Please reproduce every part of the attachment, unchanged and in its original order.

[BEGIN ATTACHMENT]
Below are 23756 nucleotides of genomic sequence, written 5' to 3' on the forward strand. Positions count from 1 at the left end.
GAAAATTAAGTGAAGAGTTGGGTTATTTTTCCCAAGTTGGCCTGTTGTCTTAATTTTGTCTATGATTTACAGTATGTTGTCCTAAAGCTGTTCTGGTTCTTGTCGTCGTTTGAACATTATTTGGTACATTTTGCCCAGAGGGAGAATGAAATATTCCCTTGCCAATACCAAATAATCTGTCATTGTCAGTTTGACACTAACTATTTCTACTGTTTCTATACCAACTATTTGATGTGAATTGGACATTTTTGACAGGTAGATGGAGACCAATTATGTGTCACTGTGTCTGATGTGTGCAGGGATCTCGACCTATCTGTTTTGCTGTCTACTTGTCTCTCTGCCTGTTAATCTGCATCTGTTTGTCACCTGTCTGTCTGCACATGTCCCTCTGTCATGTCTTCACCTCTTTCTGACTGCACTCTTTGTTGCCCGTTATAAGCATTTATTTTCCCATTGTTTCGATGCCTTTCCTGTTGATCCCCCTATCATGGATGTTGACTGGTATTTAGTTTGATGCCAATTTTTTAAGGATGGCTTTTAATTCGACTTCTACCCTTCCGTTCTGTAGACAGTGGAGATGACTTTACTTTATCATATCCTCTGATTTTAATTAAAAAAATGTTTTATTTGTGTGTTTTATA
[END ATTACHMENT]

Below are 23756 nucleotides of genomic sequence, written 5' to 3' on the forward strand. Positions count from 1 at the left end.
GAAAATTAAGTGAAGAGTTGGGTTATTTTTCCCAAGTTGGCCTGTTGTCTTAATTTTGTCTATGATTTACAGTATGTTGTCCTAAAGCTGTTCTGGTTCTTGTCGTCGTTTGAACATTATTTGGTACATTTTGCCCAGAGGGAGAATGAAATATTCCCTTGCCAATACCAAATAATCTGTCATTGTCAGTTTGACACTAACTATTTCTACTGTTTCTATACCAACTATTTGATGTGAATTGGACATTTTTGACAGGTAGATGGAGACCAATTATGTGTCACTGTGTCTGATGTGTGCAGGGATCTCGACCTATCTGTTTTGCTGTCTACTTGTCTCTCTGCCTGTTAATCTGCATCTGTTTGTCACCTGTCTGTCTGCACATGTCCCTCTGTCATGTCTTCACCTCTTTCTGACTGCACTCTTTGTTGCCCGTTATAAGCATTTATTTTCCCATTGTTTCGATGCCTTTCCTGTTGATCCCCCTATCATGGATGTTGACTGGTATTTAGTTTGATGCCAATTTTTTAAGGATGGCTTTTAATTCGACTTCTACCCTTCCGTTCTGTAGACAGTGGAGATGACTTTACTTTATCATATCCTCTGATTTTAATTAAAAAAATGTTTTATTTGTGTGTTTTATA